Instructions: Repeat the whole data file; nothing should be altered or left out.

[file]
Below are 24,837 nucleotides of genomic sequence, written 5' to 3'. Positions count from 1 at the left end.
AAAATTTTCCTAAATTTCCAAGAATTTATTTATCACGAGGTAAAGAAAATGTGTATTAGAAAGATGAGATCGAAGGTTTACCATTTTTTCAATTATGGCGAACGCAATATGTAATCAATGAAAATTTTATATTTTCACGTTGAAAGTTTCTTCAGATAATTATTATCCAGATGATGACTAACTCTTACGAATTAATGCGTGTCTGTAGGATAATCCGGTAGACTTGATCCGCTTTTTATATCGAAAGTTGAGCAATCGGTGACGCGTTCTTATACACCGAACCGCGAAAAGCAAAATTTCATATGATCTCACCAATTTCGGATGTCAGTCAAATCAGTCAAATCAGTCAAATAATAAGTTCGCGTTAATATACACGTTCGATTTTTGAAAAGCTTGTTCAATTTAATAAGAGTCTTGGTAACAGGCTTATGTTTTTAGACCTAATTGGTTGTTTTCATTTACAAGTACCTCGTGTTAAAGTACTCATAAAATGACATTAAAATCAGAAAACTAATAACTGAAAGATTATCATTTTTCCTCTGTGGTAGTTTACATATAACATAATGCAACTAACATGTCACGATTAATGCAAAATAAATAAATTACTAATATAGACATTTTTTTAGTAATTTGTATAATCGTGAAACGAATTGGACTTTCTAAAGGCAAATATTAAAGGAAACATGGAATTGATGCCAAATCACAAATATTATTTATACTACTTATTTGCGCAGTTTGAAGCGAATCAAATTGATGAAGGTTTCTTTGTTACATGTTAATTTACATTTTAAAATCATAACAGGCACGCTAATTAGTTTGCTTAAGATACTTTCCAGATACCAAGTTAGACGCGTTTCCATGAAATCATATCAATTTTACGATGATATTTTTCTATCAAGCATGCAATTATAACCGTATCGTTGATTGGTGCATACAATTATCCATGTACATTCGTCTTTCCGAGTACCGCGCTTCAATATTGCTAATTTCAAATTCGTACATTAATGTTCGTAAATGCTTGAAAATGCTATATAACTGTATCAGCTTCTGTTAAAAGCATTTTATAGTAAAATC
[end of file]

Below are 24,837 nucleotides of genomic sequence, written 5' to 3'. Positions count from 1 at the left end.
AAAATTTTCCTAAATTTCCAAGAATTTATTTATCACGAGGTAAAGAAAATGTGTATTAGAAAGATGAGATCGAAGGTTTACCATTTTTTCAATTATGGCGAACGCAATATGTAATCAATGAAAATTTTATATTTTCACGTTGAAAGTTTCTTCAGATAATTATTATCCAGATGATGACTAACTCTTACGAATTAATGCGTGTCTGTAGGATAATCCGGTAGACTTGATCCGCTTTTTATATCGAAAGTTGAGCAATCGGTGACGCGTTCTTATACACCGAACCGCGAAAAGCAAAATTTCATATGATCTCACCAATTTCGGATGTCAGTCAAATCAGTCAAATCAGTCAAATAATAAGTTCGCGTTAATATACACGTTCGATTTTTGAAAAGCTTGTTCAATTTAATAAGAGTCTTGGTAACAGGCTTATGTTTTTAGACCTAATTGGTTGTTTTCATTTACAAGTACCTCGTGTTAAAGTACTCATAAAATGACATTAAAATCAGAAAACTAATAACTGAAAGATTATCATTTTTCCTCTGTGGTAGTTTACATATAACATAATGCAACTAACATGTCACGATTAATGCAAAATAAATAAATTACTAATATAGACATTTTTTTAGTAATTTGTATAATCGTGAAACGAATTGGACTTTCTAAAGGCAAATATTAAAGGAAACATGGAATTGATGCCAAATCACAAATATTATTTATACTACTTATTTGCGCAGTTTGAAGCGAATCAAATTGATGAAGGTTTCTTTGTTACATGTTAATTTACATTTTAAAATCATAACAGGCACGCTAATTAGTTTGCTTAAGATACTTTCCAGATACCAAGTTAGACGCGTTTCCATGAAATCATATCAATTTTACGATGATATTTTTCTATCAAGCATGCAATTATAACCGTATCGTTGATTGGTGCATACAATTATCCATGTACATTCGTCTTTCCGAGTACCGCGCTTCAATATTGCTAATTTCAAATTCGTACATTAATGTTCGTAAATGCTTGAAAATGCTATATAACTGTATCAGCTTCTGTTAAAAGCATTTTATAGTAAAATC